- The legislation that governs a charity’s legal structure may specify a minimum number of Responsible People that the charity must have. The ACNC expects registered charities to comply with any applicable legislative requirement regarding the minimum number of Responsible People it must have, as compliance with legal requirements is an important aspect of good governance.
- The legislation governing state and territory incorporated associations may also specify a minimum number of Responsible People. Charities incorporated as associations in a state or territory are expected to be aware of any minimum number of Responsible People specified in the legislation governing their legal structure, and to ensure that they maintain at least that number of Responsible People.
- Charities that adopt the public company limited by guarantee (CLG) legal structure are required to have at least three directors under section 201A of the Corporations Act 2001 (Cth).
- The ACNC expects CLGs that are registered as charities with the ACNC to remain compliant with the requirement to have at least three Responsible People, and to keep the details of their Responsible People up to date. If the ACNC finds that a registered charity does not meet this requirement, the ACNC may refer the matter to the Australian Securities and Investments Commission (ASIC) for investigation.
- Even if there is no minimum number of Responsible People specified in legislation that applies to a charity, the charity’s own governing document may require its committee/board of management to be made up of a certain number of members. The ACNC expects registered charities to comply with all requirements in their governing documents, including requirements relating to minimum numbers of Responsible People.
Principle 2: Having more than one Responsible Person supports good governance
- If a charity has only one Responsible Person, that person will not be able to make decisions about which they have a perceived or actual material conflict of interest without breaching their duty to act in the best interests of the charity, free from the influence of their own personal interest. This is likely to make it difficult for the Responsible Person to manage conflicts of interest and may be detrimental to the charity’s ability to pursue its purposes.
- Furthermore, if a charity has only one Responsible Person, it is likely to fall into difficulty if that Responsible Person is unable to carry out their duties; for example, if the Responsible Person falls seriously ill.
- The ACNC takes the view that having more than one Responsible Person brings diverse skills and contributes to overall good governance.
- Where new applications for registration are received from organisations with a sole Responsible Person, the ACNC is likely to request additional information to ensure that the organisation has adequate policies and procedures in place to demonstrate that it can manage conflicts of interest and meet the Governance Standards.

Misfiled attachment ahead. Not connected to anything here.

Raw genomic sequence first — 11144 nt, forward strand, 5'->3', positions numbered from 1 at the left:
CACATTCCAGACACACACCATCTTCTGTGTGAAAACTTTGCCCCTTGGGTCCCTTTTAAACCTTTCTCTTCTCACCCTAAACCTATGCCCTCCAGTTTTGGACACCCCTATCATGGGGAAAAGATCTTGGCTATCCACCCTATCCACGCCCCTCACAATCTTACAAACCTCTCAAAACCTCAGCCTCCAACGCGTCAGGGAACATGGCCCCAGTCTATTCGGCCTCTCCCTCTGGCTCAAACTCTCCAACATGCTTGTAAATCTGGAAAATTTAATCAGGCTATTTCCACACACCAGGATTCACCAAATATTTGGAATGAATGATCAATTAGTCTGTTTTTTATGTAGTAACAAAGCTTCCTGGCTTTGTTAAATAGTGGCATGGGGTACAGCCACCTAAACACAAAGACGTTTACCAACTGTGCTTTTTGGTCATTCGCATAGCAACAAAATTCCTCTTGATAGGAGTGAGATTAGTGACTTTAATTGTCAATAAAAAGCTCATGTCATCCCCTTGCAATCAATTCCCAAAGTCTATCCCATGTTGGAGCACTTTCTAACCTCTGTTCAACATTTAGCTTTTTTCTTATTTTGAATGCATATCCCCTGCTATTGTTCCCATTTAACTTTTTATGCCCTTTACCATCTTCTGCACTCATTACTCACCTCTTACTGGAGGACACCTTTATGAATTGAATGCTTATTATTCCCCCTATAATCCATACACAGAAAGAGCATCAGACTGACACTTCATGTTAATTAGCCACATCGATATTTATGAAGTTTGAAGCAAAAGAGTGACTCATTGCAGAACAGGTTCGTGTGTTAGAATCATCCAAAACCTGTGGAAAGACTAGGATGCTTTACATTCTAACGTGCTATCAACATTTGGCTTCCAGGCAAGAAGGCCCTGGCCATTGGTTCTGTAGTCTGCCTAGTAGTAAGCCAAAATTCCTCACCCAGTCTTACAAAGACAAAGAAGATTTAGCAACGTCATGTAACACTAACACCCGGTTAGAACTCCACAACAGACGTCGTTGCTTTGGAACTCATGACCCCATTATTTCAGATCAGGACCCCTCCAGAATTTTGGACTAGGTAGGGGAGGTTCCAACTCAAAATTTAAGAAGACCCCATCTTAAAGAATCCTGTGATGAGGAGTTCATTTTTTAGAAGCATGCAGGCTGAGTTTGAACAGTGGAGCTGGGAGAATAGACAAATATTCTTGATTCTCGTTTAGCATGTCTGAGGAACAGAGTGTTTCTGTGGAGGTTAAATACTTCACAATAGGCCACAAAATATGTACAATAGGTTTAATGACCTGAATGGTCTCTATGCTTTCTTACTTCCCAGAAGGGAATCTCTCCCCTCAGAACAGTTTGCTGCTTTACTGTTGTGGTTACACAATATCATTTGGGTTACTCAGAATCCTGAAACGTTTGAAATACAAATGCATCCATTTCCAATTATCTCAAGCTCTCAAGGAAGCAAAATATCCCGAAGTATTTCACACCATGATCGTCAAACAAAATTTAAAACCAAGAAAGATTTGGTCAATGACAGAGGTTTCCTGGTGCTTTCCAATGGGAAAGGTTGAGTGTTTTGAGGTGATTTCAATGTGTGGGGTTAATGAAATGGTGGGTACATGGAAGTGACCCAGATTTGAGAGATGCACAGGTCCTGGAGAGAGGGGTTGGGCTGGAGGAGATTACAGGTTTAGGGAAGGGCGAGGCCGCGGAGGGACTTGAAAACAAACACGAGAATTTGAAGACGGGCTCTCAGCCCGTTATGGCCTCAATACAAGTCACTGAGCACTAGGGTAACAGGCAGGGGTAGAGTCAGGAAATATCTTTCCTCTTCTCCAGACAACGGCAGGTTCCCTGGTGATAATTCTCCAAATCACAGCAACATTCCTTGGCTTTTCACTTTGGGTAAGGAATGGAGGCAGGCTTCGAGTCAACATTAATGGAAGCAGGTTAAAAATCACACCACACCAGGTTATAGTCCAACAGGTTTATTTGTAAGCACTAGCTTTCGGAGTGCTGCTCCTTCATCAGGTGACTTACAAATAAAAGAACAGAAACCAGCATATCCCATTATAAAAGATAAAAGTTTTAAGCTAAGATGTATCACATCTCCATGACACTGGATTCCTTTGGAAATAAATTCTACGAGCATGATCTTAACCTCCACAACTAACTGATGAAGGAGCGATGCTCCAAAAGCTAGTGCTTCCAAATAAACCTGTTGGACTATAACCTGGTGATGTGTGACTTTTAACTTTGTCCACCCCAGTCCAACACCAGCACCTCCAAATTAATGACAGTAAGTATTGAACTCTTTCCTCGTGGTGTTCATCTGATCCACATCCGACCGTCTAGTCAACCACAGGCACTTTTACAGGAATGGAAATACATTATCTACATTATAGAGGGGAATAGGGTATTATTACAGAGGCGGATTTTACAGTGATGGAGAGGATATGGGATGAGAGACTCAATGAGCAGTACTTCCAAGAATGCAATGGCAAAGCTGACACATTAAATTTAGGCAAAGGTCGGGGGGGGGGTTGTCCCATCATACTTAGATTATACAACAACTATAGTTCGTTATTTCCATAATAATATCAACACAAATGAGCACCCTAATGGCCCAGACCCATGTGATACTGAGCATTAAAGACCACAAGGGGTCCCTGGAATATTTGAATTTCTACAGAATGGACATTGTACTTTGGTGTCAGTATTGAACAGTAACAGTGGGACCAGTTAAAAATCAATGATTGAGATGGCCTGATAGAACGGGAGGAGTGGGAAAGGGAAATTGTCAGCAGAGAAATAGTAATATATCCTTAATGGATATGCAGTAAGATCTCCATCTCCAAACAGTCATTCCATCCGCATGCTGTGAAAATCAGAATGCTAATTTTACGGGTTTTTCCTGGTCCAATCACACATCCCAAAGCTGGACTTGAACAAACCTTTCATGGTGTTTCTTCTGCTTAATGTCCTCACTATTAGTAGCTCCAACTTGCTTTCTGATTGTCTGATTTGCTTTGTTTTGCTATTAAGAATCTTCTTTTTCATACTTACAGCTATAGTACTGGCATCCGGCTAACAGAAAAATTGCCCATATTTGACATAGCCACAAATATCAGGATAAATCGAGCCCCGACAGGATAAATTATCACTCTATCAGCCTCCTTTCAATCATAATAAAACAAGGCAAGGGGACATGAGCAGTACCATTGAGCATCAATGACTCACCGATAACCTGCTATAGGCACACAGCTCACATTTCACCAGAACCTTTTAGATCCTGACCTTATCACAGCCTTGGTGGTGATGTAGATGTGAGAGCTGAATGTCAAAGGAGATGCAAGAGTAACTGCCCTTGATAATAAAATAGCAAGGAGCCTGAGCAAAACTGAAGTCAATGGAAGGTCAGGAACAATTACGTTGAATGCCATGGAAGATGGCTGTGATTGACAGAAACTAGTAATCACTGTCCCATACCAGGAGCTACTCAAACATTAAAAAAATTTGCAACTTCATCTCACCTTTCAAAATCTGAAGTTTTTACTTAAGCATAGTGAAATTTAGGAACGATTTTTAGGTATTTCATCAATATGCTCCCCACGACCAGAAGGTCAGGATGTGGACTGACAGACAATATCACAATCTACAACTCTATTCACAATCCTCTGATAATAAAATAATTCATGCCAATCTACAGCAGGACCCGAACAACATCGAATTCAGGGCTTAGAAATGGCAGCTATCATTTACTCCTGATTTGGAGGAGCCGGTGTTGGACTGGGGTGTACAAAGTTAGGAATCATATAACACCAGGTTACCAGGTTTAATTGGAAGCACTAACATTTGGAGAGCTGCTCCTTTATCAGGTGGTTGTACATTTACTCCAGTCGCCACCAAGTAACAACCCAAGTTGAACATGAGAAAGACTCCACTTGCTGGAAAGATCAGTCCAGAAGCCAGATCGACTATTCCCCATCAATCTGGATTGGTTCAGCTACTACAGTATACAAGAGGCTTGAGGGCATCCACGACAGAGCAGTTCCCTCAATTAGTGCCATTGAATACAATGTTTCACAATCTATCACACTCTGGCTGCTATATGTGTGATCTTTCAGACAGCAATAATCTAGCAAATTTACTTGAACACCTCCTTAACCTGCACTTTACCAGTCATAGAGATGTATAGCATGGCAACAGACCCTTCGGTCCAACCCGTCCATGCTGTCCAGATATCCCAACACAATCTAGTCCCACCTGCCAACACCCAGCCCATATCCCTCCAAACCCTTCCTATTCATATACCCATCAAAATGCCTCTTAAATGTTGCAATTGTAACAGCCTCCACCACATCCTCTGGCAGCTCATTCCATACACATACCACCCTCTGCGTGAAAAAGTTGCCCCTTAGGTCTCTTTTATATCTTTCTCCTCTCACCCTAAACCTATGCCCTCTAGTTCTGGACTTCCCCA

- Where a currently registered charity with the ACNC has a sole Responsible Person, the ACNC may request such information to enable the charity to demonstrate ongoing compliance with the ACNC Governance Standards.
- A charity registered with the ACNC has a duty to notify the Commissioner if they have significantly contravened or not complied with the ACNC Act or a Governance Standard or External Conduct Standard.
Principle 3: Perceived or actual conflicts of interest must be managed appropriately
- Conflict of interest occurs when a person's personal interests conflict with their responsibility to act in the best interests of the charity. A conflict of interest may be actual, potential or perceived and may be financial or non-financial.
- Conflicts of interest are common. However, if a conflict of interest isn’t managed properly, it may damage a charity’s reputation and, in serious cases, even breach the law.
- As set out above, the ACNC may require a registered charity with a sole Responsible Person to provide additional information to demonstrate due diligence in relation to managing conflicts of interest.
- Governance Standard 5 requires a perceived or actual material conflict of interest to be disclosed. A Responsible Person must disclose the conflict to other Responsible People of the charity (if any). If a company only has one Director, they must disclose the conflict to members of the company. For charities without members, or with members who share the conflict with the sole Responsible Person, the conflict must be disclosed to the ACNC in the approved form, and the charity must ensure that any perceived or actual material conflicts of interest are managed appropriately. The information required is set out in the approved form (ACNC Form 3D).
- Australian Charities and Not-for-profits Commission Act 2012 (Cth) Part 3-1, Part 4-1
- Australian Charities and Not-for-profits Commission Regulation 2013 (Cth)
- ACNC Governance Standards
- ACNC Policy Framework
- Corporations Act 2001 (Cth)
- Explanatory Memorandum